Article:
9 points every architect, engineer,
contractor and their clients should know about circulator theory
and selection - sample slides.
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integrated design program has
over 2100 slides illustrating architectural, interior design
and HVAC engineering principles which contribute to
indoor environmental quality and
energy allocation for
conditioning the occupants and building.
The following course materials on circulator
theory and selection are samples from the lecture and based on a Steven Covey principle of "Begin
with the End in Mind". They are a very small but important sample of the Covey
principle and are provided here to give you an idea of what
kind of materials we'll be discussing during the program.
The course is also registered with AIA and participants can
earn up to 21 Learning Units.
For more sample slides visit our list of training modules.
Energy converters...that's what circulators are - they
convert electrical energy to kinetic energy which
develops the required differential pressure known as
"head pressure" to rotate the fluid molecules around the
system. Often called a "pump" they do not actually
"pump" as in a well pump...nope - they circulate that's
why they are called...circulators - go figure.
Circulators can be one of the least inefficient
components of a system and the inefficiencies are
exasperated when the circulators are incorrectly
selected - which is often a result of poor to no
engineering in establishing flows and head losses.
Inefficiencies show up as noise, heat and vibrations. On
a good day...a small wet rotor circulator might achieve
20% efficiency which means 80% of the input electrical
energy did not go to circulating molecules. There are
"smart" circulators available but even these have to be
selected properly for optimum performance. Message - you
don't pick circulators based on connection size nor your
favourite color...you have to analyze the system
hydraulics and select a circulator so that it achieves
maximum efficiency through the year.
Figure 3: Unlike in years gone by, the
circulator technology of today offers several options in
selecting the right product for the application. There
are pro's and con's to each type and we'll discuss these
Figure 4: Since fluid based system are
always in a transient state, i.e. they are dynamic in
that the loads change as the weather changes - it's
important to control the circulator so overflow and
under flow is not created as valves open and close.
There are several control methods available for
addressing the changing flows in a system as shown
Figure 5: As with all elements of design,
there are laws which describe the relationships between
energy and performance. Circulators, pumps and fans all
follow the affinity laws - we'll demonstrate these
during the lecturer.
Figure 6: Since circulators consume
electrical energy based on head and flow, it's important
to correctly prepare the hydraulic analysis so energy
consumption is minimized. Using the affinity laws,
simply by doubling the delta T (∆T)
in the flow calculation the design flow will be reduced
by 50%, the system pressure reduced to 25% and the power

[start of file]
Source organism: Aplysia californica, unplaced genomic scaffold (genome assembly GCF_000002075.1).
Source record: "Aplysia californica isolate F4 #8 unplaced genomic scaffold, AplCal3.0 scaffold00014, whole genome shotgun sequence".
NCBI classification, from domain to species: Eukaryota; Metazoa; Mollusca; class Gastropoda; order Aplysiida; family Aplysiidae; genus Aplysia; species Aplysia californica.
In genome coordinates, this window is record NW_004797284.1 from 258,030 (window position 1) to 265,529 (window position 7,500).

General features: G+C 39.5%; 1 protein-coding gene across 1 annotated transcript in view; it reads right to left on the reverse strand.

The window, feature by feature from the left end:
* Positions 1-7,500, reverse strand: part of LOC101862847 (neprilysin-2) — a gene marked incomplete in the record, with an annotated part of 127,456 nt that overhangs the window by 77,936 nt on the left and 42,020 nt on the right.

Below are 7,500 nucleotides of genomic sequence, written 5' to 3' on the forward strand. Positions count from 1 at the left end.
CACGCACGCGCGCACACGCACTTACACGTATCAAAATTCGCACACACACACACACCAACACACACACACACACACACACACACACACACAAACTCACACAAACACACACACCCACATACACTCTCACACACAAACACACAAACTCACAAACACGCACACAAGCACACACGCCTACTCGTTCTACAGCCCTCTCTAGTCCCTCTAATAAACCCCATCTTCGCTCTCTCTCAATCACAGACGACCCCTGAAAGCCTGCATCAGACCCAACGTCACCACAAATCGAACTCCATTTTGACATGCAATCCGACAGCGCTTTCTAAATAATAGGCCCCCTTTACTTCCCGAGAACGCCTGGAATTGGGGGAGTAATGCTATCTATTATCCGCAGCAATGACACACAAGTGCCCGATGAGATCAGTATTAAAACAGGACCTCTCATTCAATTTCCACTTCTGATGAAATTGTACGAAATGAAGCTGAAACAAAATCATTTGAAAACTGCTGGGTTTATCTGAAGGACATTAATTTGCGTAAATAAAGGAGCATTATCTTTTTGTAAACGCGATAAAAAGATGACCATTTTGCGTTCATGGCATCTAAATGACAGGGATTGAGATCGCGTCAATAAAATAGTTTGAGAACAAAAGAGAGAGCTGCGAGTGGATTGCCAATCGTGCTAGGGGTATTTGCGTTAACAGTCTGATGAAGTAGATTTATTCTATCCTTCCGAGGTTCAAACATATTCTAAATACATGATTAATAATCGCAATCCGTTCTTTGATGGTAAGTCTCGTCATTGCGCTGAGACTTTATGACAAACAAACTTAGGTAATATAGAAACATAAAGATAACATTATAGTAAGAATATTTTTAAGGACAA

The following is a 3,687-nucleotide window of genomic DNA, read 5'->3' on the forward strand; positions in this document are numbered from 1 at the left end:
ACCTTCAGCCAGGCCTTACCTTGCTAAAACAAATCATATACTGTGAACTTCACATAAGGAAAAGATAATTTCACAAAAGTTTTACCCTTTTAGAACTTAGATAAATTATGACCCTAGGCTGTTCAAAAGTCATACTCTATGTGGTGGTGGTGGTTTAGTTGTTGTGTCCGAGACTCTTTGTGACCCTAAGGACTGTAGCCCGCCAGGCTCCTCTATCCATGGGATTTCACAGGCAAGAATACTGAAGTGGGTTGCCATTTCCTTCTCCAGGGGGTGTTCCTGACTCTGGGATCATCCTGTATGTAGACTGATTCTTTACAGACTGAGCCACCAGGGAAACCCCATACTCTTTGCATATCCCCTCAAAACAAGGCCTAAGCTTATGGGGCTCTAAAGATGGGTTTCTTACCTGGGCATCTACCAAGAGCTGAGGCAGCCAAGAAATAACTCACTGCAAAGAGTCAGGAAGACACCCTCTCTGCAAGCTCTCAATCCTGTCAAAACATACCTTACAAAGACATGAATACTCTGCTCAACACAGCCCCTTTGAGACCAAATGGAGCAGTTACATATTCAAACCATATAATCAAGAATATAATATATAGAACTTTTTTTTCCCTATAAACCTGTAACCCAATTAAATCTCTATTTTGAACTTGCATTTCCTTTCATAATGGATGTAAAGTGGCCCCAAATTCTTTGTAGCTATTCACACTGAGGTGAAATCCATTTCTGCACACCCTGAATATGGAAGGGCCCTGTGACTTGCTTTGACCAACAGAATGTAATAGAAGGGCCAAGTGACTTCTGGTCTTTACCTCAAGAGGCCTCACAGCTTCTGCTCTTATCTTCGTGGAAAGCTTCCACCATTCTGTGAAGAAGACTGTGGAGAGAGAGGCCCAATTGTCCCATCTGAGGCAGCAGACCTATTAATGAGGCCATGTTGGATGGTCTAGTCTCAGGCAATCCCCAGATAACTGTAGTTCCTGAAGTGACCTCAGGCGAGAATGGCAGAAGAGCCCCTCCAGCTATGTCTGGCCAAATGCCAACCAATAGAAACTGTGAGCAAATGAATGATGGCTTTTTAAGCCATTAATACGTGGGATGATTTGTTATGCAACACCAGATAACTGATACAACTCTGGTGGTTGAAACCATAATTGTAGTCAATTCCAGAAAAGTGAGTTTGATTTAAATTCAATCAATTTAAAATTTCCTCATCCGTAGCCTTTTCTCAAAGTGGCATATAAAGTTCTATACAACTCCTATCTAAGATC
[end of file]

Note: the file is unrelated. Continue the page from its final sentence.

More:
input to 12.5%...it's easy to say - but cutting the flow
in half has its own issues - we show you when and where
you can apply such principles to ensure your clients are
not over paying for circulator power.
Figure 7: One very useful way to analyze
energy effectiveness in HVAC systems is to compare the
electrical energy to the thermal energy. What does
this mean? It means you should always look at the ratio
of heat being moved by electricity. We frequently find
inexperienced designers using far too much electrical
energy when designing system in comparison to those
system designed by experienced engineers. This is not a
trivial matter as the client becomes energy penalized
for the life of the system when optimization is not
done...we will give several examples of what to do and
not to do to improve this ratio.
Figure 8: From the hour long lecturer
we'll conclude with several message as shown above and
in Figure 9 below.
Figure 9: Circulators are an
essential component and they have several relationships
though the system but like all items they can be easily
misapplied and this contributes to inefficiencies and
instabilities in the system...something no client wants
to hear about.
So there you have it, a few sample slides
from our circulator theory lecturer...just a hors d'oeu·vre
from our library of over 2100 slides addressing a small
but important element of integrated design and radiant
based HVAC systems. In the
program we will get into this and a whole lot
more? How much more? Well just follow the links to the
other parts of our website and you’ll get a feel for the
scope of materials that we’ll be covering.
See you soon.
Registered Engineering Technologist - Building
construction (ASET #8167)
Professional Licensee (Engineering) - HVAC (APEGA
Building Sciences / Industry Development
ASHRAE Committees: T.C.61. (CM), T.C.6.5 (VM), T.C. 7.04
(VM), SSPC 55 (VM)
ASHRAE SSPC 55 - User Manual Task Leader
Note: The author
participates on several ASHRAE and other industry
related committees but be advised the materials and
comments presented do not necessarily represent the
views of these societies, only the president of the
society or nominated representative may speak on behalf
of the organization.